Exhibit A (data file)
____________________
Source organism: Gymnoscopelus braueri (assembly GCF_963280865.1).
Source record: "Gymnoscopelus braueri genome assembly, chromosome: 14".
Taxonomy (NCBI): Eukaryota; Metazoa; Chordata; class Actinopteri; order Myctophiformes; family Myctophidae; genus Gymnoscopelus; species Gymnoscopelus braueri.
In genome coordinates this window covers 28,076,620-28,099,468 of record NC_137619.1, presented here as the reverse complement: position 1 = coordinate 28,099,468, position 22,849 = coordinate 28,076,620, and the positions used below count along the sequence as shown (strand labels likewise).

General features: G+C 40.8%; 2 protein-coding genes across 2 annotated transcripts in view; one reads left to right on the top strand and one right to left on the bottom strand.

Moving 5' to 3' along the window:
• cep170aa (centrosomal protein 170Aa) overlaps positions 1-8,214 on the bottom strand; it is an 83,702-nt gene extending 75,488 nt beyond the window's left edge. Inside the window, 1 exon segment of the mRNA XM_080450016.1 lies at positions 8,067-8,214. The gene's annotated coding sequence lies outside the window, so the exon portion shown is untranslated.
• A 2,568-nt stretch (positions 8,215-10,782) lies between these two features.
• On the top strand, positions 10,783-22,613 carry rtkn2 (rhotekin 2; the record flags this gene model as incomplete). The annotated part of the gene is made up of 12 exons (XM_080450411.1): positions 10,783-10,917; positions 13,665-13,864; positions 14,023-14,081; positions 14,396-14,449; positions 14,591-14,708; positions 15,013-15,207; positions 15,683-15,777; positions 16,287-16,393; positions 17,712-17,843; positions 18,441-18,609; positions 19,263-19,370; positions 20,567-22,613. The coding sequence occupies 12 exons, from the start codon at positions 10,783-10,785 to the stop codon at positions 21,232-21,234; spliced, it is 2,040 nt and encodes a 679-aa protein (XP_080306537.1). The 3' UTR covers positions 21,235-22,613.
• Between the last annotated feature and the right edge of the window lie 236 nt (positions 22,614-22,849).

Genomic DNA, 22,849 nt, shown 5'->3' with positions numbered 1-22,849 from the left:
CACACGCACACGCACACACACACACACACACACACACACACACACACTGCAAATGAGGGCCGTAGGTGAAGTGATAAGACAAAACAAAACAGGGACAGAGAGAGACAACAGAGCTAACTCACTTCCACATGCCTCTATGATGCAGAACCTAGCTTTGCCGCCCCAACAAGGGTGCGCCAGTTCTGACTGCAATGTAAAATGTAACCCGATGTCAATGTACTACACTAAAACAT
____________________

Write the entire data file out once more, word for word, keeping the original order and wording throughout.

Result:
Source organism: Gymnoscopelus braueri (assembly GCF_963280865.1).
Source record: "Gymnoscopelus braueri genome assembly, chromosome: 14".
Taxonomy (NCBI): Eukaryota; Metazoa; Chordata; class Actinopteri; order Myctophiformes; family Myctophidae; genus Gymnoscopelus; species Gymnoscopelus braueri.
In genome coordinates this window covers 28,076,620-28,099,468 of record NC_137619.1, presented here as the reverse complement: position 1 = coordinate 28,099,468, position 22,849 = coordinate 28,076,620, and the positions used below count along the sequence as shown (strand labels likewise).

General features: G+C 40.8%; 2 protein-coding genes across 2 annotated transcripts in view; one reads left to right on the top strand and one right to left on the bottom strand.

Moving 5' to 3' along the window:
• cep170aa (centrosomal protein 170Aa) overlaps positions 1-8,214 on the bottom strand; it is an 83,702-nt gene extending 75,488 nt beyond the window's left edge. Inside the window, 1 exon segment of the mRNA XM_080450016.1 lies at positions 8,067-8,214. The gene's annotated coding sequence lies outside the window, so the exon portion shown is untranslated.
• A 2,568-nt stretch (positions 8,215-10,782) lies between these two features.
• On the top strand, positions 10,783-22,613 carry rtkn2 (rhotekin 2; the record flags this gene model as incomplete). The annotated part of the gene is made up of 12 exons (XM_080450411.1): positions 10,783-10,917; positions 13,665-13,864; positions 14,023-14,081; positions 14,396-14,449; positions 14,591-14,708; positions 15,013-15,207; positions 15,683-15,777; positions 16,287-16,393; positions 17,712-17,843; positions 18,441-18,609; positions 19,263-19,370; positions 20,567-22,613. The coding sequence occupies 12 exons, from the start codon at positions 10,783-10,785 to the stop codon at positions 21,232-21,234; spliced, it is 2,040 nt and encodes a 679-aa protein (XP_080306537.1). The 3' UTR covers positions 21,235-22,613.
• Between the last annotated feature and the right edge of the window lie 236 nt (positions 22,614-22,849).

Genomic DNA, 22,849 nt, shown 5'->3' with positions numbered 1-22,849 from the left:
CACACGCACACGCACACACACACACACACACACACACACACACACACTGCAAATGAGGGCCGTAGGTGAAGTGATAAGACAAAACAAAACAGGGACAGAGAGAGACAACAGAGCTAACTCACTTCCACATGCCTCTATGATGCAGAACCTAGCTTTGCCGCCCCAACAAGGGTGCGCCAGTTCTGACTGCAATGTAAAATGTAACCCGATGTCAATGTACTACACTAAAACAT